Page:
Thanks to the Freedom of Information Act, I was able to get my hands on some of those emails. Of course, a lot of what I got were pages where almost all the text was blackened (you can see them in my video, Who says eggs aren`t healthy or safe?). But I found an insightful match. For example, an email shows an egg company trying to publish a brochure about healthy snacks for kids. But because of existing laws against false and misleading advertising, the USDA`s head of poultry research and advertising programs reminds the company that eggs or egg products cannot be called healthy or nutritious. „The words nutritious and healthy have certain connotations, and because eggs have the amount of cholesterol they have, plus the fact that they are not low in fat, [the words healthy and nutritious] are problematic.“ That`s what the U.S. Department of Agriculture says! However, keep in mind that regulation can have some problems. I don`t know if avocados can also be advertised as healthy because of their fat content. For a food to be labeled „healthy“ according to FDA rules, it must contain little saturated fat (eggs do not meet these criteria) and contain less than 90 mg of cholesterol per serving (even half an egg does not pass this test). For the same reason that we can`t advertise ice cream for strong bones, we can`t say that eggs are healthy because they cross the cholesterol threshold. While the UEP doesn`t want to denigrate the KIND snack brand [which was instrumental in launching the FDA`s health tests], it added, „We find it ironic that `healthy` claims are now being made for snack bars, but not for a nutrient-rich food like eggs.“ For example, the egg industry wanted to run an advertisement calling eggs a nutritional powerhouse that helps with weight loss. The USDA had to remind the industry that they cannot present eggs as a dietary food because of their fat and cholesterol content. In fact, eggs contain almost twice as many calories as anything called „low-calorie.“ In fact, the American Egg Board also can`t suggest that eggs are bad for you, as Hampton Creek discovered: you can`t even say eggs are „relatively“ low in calories.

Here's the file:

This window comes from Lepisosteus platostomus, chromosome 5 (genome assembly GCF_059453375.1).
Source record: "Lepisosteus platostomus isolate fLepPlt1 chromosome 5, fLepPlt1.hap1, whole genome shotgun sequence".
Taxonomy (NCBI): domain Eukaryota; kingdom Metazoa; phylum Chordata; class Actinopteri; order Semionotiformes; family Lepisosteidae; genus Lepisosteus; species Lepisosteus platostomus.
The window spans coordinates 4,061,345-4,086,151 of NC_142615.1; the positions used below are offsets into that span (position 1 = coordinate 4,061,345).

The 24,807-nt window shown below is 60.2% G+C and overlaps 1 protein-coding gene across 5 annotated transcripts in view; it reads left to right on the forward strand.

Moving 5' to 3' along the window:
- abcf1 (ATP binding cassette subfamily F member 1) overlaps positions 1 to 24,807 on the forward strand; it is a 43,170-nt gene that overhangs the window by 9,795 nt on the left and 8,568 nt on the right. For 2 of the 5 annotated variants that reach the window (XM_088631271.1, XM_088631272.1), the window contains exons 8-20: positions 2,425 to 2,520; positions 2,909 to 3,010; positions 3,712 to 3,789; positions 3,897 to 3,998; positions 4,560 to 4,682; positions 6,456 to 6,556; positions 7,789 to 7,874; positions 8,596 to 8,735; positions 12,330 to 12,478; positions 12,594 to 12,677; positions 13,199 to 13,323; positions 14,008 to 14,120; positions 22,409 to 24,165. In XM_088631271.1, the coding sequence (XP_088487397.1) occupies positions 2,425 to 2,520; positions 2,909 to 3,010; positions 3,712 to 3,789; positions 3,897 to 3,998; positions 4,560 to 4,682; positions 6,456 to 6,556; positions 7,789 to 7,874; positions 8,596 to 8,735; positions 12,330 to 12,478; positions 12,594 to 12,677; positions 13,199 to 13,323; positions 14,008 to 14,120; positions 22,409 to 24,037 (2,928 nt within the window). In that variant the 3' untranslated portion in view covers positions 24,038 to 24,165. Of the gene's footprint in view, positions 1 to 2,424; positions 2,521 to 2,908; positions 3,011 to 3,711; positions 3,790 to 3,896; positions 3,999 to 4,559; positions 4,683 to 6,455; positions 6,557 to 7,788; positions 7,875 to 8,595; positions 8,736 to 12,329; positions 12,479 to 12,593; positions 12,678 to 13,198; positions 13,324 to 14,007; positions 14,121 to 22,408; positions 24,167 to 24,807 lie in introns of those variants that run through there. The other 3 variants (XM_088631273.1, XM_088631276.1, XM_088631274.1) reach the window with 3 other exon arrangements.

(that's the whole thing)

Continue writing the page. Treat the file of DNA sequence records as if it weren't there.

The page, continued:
I can`t say eggs are low in saturated fat – they aren`t. I can`t say they`re relatively low in fat, they`re not. I can`t even call them a rich source of protein, because according to the USDA, they aren`t. Since we can`t say eggs are a good start to the day, the USDA suggests a „satisfying start.“ Egg companies can`t call eggs a healthy ingredient, but they can call eggs a „recognizable“ ingredient. Nor can I honestly say that eggs are good for us. According to the USDA, the egg industry should „avoid words like `healthy` or `nutritious.`“ Free-range, humane egg labels are misleading and complex terms because there is little or no legal precedent that can help determine what is ethical and compassionate and what is not. 20,000 chickens in a barn are still considered free-range and chickens that never see the sun in their lives and arrive at slaughterhouses with broken bones can still be defined as „cruelty-free“ eggs. In fact, eggs marked as cageless can still come from caged chickens.